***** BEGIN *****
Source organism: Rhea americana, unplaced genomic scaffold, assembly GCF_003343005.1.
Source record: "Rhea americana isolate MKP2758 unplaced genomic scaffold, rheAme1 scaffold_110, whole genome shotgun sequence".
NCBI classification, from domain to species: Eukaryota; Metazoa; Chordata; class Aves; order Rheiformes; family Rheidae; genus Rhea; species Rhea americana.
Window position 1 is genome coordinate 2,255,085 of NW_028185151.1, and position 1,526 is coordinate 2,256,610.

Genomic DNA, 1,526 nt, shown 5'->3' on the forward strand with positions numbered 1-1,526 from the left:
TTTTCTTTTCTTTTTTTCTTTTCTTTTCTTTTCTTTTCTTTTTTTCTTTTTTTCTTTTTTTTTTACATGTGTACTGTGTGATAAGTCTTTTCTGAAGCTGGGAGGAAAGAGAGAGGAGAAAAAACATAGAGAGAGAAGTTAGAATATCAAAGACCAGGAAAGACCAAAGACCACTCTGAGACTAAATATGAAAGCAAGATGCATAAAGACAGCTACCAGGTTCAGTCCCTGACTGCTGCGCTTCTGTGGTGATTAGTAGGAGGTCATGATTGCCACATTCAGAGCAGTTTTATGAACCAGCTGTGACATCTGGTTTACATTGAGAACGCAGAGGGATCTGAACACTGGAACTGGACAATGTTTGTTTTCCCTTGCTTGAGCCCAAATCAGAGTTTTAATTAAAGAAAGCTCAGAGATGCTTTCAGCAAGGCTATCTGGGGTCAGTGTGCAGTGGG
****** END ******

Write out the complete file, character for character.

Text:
Source organism: Rhea americana, unplaced genomic scaffold, assembly GCF_003343005.1.
Source record: "Rhea americana isolate MKP2758 unplaced genomic scaffold, rheAme1 scaffold_110, whole genome shotgun sequence".
NCBI classification, from domain to species: Eukaryota; Metazoa; Chordata; class Aves; order Rheiformes; family Rheidae; genus Rhea; species Rhea americana.
Window position 1 is genome coordinate 2,255,085 of NW_028185151.1, and position 1,526 is coordinate 2,256,610.

Genomic DNA, 1,526 nt, shown 5'->3' on the forward strand with positions numbered 1-1,526 from the left:
TTTTCTTTTCTTTTTTTCTTTTCTTTTCTTTTCTTTTCTTTTTTTCTTTTTTTCTTTTTTTTTTACATGTGTACTGTGTGATAAGTCTTTTCTGAAGCTGGGAGGAAAGAGAGAGGAGAAAAAACATAGAGAGAGAAGTTAGAATATCAAAGACCAGGAAAGACCAAAGACCACTCTGAGACTAAATATGAAAGCAAGATGCATAAAGACAGCTACCAGGTTCAGTCCCTGACTGCTGCGCTTCTGTGGTGATTAGTAGGAGGTCATGATTGCCACATTCAGAGCAGTTTTATGAACCAGCTGTGACATCTGGTTTACATTGAGAACGCAGAGGGATCTGAACACTGGAACTGGACAATGTTTGTTTTCCCTTGCTTGAGCCCAAATCAGAGTTTTAATTAAAGAAAGCTCAGAGATGCTTTCAGCAAGGCTATCTGGGGTCAGTGTGCAGTGGG